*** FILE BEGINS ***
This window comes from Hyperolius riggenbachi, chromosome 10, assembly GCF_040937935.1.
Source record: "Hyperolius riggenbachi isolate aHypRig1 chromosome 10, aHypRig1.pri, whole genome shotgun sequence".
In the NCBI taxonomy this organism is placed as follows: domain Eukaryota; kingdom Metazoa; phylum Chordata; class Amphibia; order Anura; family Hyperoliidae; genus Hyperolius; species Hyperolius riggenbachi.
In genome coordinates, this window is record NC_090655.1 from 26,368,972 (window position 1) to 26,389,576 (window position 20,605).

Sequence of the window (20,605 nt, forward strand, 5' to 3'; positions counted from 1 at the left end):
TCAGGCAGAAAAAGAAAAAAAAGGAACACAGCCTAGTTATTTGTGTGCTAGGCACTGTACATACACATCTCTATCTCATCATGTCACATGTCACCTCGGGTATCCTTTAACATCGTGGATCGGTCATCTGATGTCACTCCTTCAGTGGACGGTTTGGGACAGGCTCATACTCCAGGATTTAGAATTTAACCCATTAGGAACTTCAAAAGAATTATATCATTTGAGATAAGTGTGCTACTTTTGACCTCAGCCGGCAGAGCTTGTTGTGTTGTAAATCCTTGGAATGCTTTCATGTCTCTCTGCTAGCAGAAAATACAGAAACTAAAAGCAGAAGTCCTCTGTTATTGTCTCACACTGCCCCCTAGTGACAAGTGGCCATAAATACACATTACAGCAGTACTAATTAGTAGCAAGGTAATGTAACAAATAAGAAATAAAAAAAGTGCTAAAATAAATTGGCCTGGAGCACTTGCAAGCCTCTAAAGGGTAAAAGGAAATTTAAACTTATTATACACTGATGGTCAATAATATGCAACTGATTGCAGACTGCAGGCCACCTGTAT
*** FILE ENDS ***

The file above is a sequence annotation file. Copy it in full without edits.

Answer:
This window comes from Hyperolius riggenbachi, chromosome 10, assembly GCF_040937935.1.
Source record: "Hyperolius riggenbachi isolate aHypRig1 chromosome 10, aHypRig1.pri, whole genome shotgun sequence".
In the NCBI taxonomy this organism is placed as follows: domain Eukaryota; kingdom Metazoa; phylum Chordata; class Amphibia; order Anura; family Hyperoliidae; genus Hyperolius; species Hyperolius riggenbachi.
In genome coordinates, this window is record NC_090655.1 from 26,368,972 (window position 1) to 26,389,576 (window position 20,605).

Sequence of the window (20,605 nt, forward strand, 5' to 3'; positions counted from 1 at the left end):
TCAGGCAGAAAAAGAAAAAAAAGGAACACAGCCTAGTTATTTGTGTGCTAGGCACTGTACATACACATCTCTATCTCATCATGTCACATGTCACCTCGGGTATCCTTTAACATCGTGGATCGGTCATCTGATGTCACTCCTTCAGTGGACGGTTTGGGACAGGCTCATACTCCAGGATTTAGAATTTAACCCATTAGGAACTTCAAAAGAATTATATCATTTGAGATAAGTGTGCTACTTTTGACCTCAGCCGGCAGAGCTTGTTGTGTTGTAAATCCTTGGAATGCTTTCATGTCTCTCTGCTAGCAGAAAATACAGAAACTAAAAGCAGAAGTCCTCTGTTATTGTCTCACACTGCCCCCTAGTGACAAGTGGCCATAAATACACATTACAGCAGTACTAATTAGTAGCAAGGTAATGTAACAAATAAGAAATAAAAAAAGTGCTAAAATAAATTGGCCTGGAGCACTTGCAAGCCTCTAAAGGGTAAAAGGAAATTTAAACTTATTATACACTGATGGTCAATAATATGCAACTGATTGCAGACTGCAGGCCACCTGTAT